One of the biggest problems with the technology in the last few months is due to one of its smallest components: the chips. Months after the shortage began, the effects have extended far beyond the difficulty of buying an Xbox Series X or PS5. Auto manufacturers are the hardest hit, and even home appliances could start to experience supply issues.
Earlier this year, companies expected supply chains to be sorted and products to be more systematically put back on shelves by summer – but June is almost over and there is apparently no no end in sight. And with the next list of big tech releases and the holiday shopping season looming, expect things to get worse before they get better.
“We thought probably six or seven months ago, like everyone else, that it would be relatively short-term.” Jahmy Hindman, Chief Technology Officer at John Deere, commented on Decoder Podcast. “But I think we’re there for the next 12-18 months.”
It’s not just tractors and trucks, however. Intel CEO Pat Gelsinger expressed a similar sentiment, commenting in a the Wall Street newspaper interview in April that it could be two years before production can increase. “It will take some time before people can put more capacity in the ground.” And AMD CEO Dr Lisa Su noted at an investor event in May that the company was forced to prioritize its high-end chips over low-power parts due to shortages.
There are two different forces at work here. For some products the demand is too high, which affects high-end chips like the GPUs of a PlayStation 5 or an RTX 3080 graphics card. While chip shortages have undoubtedly played a role, it There are also simply more people who want to buy these products than there is enough for everyone.
Take the PS5, for example, which is the best-selling console in US history despite continuing difficulty in buying a month after launch. “Even if we secure a lot more devices and produce a lot more PlayStation 5 units next year, our supply would not be able to catch up with demand,” said Hiroki Totoki, Sony’s CFO, during a private analyst briefing, according to Bloomberg.
Or take GPUs, whose prices have finally started to drop over the past few weeks – not because Nvidia magically figured out how to produce more coins, but because demand is finally slowing down following the fall in Bitcoin prices and to the Chinese crackdown on cryptocurrencies.
It is in the interest of chipmakers to keep trying to produce these parts: newer chips are more lucrative. If you’re TSMC or Samsung, it’s in your best interests to focus on making (and expanding) those production efforts.
On the other hand, however, there are supply issues, especially for older chip designs. Unlike a new iPhone or Xbox, a Ford truck or John Deere tractor does not need advanced chips that use TSMC or Samsung’s 5nm process. They use older, less powerful (and cheaper) chips than those using brand new technology.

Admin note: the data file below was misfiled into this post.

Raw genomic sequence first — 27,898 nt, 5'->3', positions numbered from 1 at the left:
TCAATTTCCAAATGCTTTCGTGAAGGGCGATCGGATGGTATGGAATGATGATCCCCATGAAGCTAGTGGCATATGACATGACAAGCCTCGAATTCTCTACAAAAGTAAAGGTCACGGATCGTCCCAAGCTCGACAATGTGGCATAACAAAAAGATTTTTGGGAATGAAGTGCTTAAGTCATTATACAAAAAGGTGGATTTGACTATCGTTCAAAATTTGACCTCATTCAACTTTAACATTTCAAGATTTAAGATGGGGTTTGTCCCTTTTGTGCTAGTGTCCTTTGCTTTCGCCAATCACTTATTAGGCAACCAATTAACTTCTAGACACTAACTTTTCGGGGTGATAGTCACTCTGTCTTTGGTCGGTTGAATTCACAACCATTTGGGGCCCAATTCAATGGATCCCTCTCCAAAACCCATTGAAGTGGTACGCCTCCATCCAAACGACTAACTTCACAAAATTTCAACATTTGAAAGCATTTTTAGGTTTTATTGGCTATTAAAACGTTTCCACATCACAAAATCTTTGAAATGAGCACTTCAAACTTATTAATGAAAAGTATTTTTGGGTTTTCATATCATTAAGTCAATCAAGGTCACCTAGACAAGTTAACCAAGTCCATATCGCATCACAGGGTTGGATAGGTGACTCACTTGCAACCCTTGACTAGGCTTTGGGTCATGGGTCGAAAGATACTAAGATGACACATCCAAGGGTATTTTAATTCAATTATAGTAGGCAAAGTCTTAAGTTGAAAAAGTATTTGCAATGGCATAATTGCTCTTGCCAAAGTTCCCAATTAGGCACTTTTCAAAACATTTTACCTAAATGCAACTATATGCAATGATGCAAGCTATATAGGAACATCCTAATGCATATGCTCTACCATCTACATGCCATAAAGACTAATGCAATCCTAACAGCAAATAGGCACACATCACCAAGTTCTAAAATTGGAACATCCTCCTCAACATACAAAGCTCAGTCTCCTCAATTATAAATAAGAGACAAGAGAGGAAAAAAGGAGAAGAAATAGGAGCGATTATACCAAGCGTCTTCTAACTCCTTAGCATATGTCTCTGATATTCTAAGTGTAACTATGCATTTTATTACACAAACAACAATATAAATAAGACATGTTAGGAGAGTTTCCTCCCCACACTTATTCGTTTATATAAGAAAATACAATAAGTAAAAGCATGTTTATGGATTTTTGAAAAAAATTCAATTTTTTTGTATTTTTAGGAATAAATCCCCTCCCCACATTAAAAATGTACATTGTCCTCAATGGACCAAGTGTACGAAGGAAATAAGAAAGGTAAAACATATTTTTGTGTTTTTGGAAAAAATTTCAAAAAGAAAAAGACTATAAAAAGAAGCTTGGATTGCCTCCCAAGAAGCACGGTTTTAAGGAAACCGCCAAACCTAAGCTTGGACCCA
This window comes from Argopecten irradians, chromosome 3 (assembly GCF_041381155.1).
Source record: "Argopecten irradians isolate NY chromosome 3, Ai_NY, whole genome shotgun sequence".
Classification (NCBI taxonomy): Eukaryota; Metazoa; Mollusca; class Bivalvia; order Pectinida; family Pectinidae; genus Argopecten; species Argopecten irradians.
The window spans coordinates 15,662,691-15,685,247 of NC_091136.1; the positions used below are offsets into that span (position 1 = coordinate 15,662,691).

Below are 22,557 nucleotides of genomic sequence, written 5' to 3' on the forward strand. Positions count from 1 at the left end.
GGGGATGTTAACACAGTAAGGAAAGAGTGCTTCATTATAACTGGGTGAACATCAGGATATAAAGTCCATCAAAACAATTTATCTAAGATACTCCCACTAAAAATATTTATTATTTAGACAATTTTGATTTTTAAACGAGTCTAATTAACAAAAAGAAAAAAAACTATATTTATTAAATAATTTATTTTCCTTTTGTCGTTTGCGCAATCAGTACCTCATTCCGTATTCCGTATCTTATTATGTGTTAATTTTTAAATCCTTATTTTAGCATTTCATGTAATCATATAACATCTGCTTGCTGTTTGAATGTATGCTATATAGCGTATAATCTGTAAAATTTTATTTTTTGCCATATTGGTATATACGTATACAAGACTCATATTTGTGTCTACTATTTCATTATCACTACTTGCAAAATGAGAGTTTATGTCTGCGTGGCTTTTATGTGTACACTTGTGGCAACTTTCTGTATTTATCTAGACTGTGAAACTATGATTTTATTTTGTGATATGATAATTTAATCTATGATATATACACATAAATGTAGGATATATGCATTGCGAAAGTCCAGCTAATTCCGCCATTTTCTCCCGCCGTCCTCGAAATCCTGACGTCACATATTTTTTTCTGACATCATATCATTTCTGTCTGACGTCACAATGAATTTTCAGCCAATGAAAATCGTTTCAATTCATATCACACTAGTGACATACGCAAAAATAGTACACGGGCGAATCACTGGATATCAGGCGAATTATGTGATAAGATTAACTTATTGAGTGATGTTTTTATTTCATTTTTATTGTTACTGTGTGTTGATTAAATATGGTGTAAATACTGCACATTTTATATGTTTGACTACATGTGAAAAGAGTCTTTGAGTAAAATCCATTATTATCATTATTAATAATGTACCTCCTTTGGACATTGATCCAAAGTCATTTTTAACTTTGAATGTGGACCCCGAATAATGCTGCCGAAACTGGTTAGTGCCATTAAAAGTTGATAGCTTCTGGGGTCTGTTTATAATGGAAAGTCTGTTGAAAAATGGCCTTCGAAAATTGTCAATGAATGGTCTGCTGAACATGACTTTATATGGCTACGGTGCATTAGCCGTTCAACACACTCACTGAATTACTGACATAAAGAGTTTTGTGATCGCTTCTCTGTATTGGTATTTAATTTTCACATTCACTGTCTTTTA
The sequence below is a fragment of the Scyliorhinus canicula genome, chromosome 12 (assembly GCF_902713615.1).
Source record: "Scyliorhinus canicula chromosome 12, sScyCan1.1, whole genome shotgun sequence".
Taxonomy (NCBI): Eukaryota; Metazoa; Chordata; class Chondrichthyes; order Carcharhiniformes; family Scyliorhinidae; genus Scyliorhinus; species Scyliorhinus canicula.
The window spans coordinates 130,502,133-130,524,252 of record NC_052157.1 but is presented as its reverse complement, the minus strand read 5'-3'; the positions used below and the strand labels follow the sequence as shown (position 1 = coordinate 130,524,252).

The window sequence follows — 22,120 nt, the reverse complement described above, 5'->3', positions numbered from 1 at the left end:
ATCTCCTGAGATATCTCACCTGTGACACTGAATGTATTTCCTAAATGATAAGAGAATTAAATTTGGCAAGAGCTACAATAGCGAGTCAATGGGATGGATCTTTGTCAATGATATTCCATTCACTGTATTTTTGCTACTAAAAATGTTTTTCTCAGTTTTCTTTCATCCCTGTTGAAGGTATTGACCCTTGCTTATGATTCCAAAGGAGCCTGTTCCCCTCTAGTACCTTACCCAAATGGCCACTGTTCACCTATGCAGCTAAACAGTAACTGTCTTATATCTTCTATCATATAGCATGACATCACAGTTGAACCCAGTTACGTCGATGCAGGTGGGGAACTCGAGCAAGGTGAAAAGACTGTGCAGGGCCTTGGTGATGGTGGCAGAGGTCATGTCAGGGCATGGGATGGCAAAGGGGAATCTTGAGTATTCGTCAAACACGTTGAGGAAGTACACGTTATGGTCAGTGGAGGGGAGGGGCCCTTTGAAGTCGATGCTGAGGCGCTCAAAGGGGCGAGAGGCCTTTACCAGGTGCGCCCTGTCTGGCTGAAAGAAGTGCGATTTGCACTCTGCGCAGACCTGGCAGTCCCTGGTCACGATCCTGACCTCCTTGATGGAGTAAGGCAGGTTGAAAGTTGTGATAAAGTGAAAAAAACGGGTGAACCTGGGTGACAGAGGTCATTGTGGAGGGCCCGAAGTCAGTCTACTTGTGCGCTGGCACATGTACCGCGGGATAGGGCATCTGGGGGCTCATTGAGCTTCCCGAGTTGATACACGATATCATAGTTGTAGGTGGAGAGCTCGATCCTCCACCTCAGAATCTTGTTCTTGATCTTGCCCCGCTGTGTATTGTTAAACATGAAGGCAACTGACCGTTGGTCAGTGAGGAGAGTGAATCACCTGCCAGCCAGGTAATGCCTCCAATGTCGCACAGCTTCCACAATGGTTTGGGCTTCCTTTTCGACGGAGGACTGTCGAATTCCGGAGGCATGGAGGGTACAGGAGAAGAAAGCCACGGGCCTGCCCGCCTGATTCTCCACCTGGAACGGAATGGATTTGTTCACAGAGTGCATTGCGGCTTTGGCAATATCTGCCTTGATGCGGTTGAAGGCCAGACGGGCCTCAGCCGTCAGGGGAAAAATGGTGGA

The impact here is already being felt. A Bloomberg A report last month notes that automakers are starting to forgo offering high-end features like navigation systems or additional displays in order to further expand their chip offering. Nvidia reused old GPUs into special cryptocurrency mining cards to free up more new GPUs for gamers. Even Apple noted that it was struggling to get hold of these older chips, due to additional competition. “The bulk of our problem is with the licensing of these legacy nodes, there are a lot of different people not only in the same industry but in other industries using legacy nodes,” Cook said in the results of Apple in the second quarter.
Revathi Advaithi, CEO of Flex – the world’s third largest electronics manufacturing company – noted a similar issue on Decoder last month. “Automotive semiconductors are pretty obsolete,” she explains, noting that automakers either need to invest in upgrading to newer technologies more comparable to consumer devices, or foundries need to expand more capacity. for those specific legacy chips – parts that aren’t really useful for phones or laptops.
The problem is exacerbated by the fact that, on a larger scale, the semiconductor industry has become increasingly consolidated. Despite the growing importance of computer chips in virtually every hardware product in many industries, the number of companies manufacturing these chips – especially high-end specialty chips – is shrinking.
TSMC alone accounts for 92% of the advanced chip supply, with Samsung providing the rest, according to a the Wall Street newspaper report. The company is also said to manufacture around 60% of the chips for automakers around the world. Which means when these companies are low on capacity, there aren’t many other places to go to get these processors.
It’s also why chip shortages likely won’t affect some of the bigger devices, like Apple’s upcoming iPhone or any other fall flagship from Samsung, at least not as badly as they have. hit Ford trucks or GPUs. Digital hours reports that TSMC is already prioritizing orders from Apple (as well as those from automakers) before the fall. Because of the size and scale of Apple’s orders – think how many iPhones it sells each year, all using cutting-edge TSMC chips – it has the power to stay ahead of the pack.
The bad news is that the crisis is likely to get worse before it gets better. TSMC, Intel and Samsung are all investing heavily in expanding and building new factories. The Biden administration is also trying to help, pushing billions to pump semiconductor manufacturing in the United States. But as the CEO of Intel noted, it will take months, if not a few years, for these investments to mature.
And with the holiday season just around the corner and a new wave of products from all market segments all battling for chips, there will almost certainly be more product delays, shortcuts, price hikes, and more. parts shortages ahead.